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Scanning electron microscope images show an anode of asphalt, graphene nanoribbons and lithium at left and the same material without lithium at right. The material was developed at Rice University and shows promise for high-capacity lithium batteries that charge 20 times faster than commercial lithium-ion batteries. Courtesy of the Tour Group/ Rice University

Asphalt may hold the key to unlocking the high capacity of lithium metal batteries.

Rice University researchers have found that a small amount of asphalt may allow lithium metal batteries to charge 10-to-20 times faster than commercial lithium-ion batteries.

The researchers developed anodes— comprising of porous carbon from asphalt— that showed stability after more than 500 charge-discharge cycles and a high-current density of 20 milliamps per square centimeter, demonstrating the material’s promise for use in rapid charge and discharge devices that require high-power density.

“The capacity of these batteries is enormous but what is equally remarkable is that we can bring them from zero charge to full charge in five minutes, rather than the typical two hours or more needed with other batteries,” Rice chemist James Tour said in a statement.

The researchers mixed asphalt with conductive graphene nanoribbons and coated the composite with lithium metal through electrochemical deposition.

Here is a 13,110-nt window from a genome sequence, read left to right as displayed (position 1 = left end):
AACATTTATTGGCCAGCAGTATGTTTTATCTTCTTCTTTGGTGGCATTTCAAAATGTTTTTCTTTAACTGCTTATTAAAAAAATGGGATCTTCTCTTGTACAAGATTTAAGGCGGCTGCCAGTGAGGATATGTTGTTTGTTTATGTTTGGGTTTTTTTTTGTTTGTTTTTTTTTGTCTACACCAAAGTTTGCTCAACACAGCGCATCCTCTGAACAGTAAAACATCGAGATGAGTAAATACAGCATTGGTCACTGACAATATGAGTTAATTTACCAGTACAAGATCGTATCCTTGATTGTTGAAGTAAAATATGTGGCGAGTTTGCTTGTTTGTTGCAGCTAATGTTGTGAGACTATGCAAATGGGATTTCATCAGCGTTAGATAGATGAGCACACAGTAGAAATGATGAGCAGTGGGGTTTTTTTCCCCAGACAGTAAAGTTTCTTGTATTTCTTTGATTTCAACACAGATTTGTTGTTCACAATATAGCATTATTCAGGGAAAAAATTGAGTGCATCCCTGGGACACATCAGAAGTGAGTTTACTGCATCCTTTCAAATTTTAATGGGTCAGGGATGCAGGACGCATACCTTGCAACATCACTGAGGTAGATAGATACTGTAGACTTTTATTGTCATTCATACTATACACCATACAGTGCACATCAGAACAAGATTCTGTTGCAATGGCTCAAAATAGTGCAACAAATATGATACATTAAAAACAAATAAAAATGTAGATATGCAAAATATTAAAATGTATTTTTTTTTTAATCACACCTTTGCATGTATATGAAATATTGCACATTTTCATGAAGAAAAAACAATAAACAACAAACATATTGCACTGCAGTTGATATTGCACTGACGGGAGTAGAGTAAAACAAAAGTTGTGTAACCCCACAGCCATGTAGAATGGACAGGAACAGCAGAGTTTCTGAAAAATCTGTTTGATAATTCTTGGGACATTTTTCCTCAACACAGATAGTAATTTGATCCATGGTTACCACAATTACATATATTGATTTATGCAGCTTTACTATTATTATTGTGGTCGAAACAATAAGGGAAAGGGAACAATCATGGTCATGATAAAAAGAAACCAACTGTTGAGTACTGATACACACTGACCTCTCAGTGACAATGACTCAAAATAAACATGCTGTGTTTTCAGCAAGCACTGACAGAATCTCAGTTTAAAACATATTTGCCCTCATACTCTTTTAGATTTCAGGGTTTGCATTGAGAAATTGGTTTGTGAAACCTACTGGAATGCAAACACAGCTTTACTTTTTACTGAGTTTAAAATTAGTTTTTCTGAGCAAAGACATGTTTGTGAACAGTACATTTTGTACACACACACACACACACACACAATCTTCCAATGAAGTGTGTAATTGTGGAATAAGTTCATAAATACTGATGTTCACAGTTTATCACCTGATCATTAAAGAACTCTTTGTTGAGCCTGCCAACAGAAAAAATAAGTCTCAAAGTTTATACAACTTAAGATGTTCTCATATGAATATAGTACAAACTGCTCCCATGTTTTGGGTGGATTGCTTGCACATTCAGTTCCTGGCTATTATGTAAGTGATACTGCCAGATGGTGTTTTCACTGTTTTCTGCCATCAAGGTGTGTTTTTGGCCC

The anode was combined with a sulfurized-carbon cathode to make full batteries for testing. After testing, the batteries showed a high-power density of 1,322 watts per kilogram and high-energy density of 943 watt-hours per kilogram.

The researchers also found that the carbon mitigated the formation of lithium dendrites—the mossy deposits invade a battery’s electrolyte and if extended far enough will short-circuit the anode and cathode and can cause the battery to fail, catch fire or explode.

“While the capacity between the former and this new battery is similar, approaching the theoretical limit of lithium metal, the new asphalt-derived carbon can take up more lithium metal per unit area and it is much simpler and cheaper to make,” Tour said. “There is no chemical vapor deposition step, no e-beam deposition step and no need to grow nanotubes from graphene, so manufacturing is greatly simplified.”

The study was published in ACS Nano.

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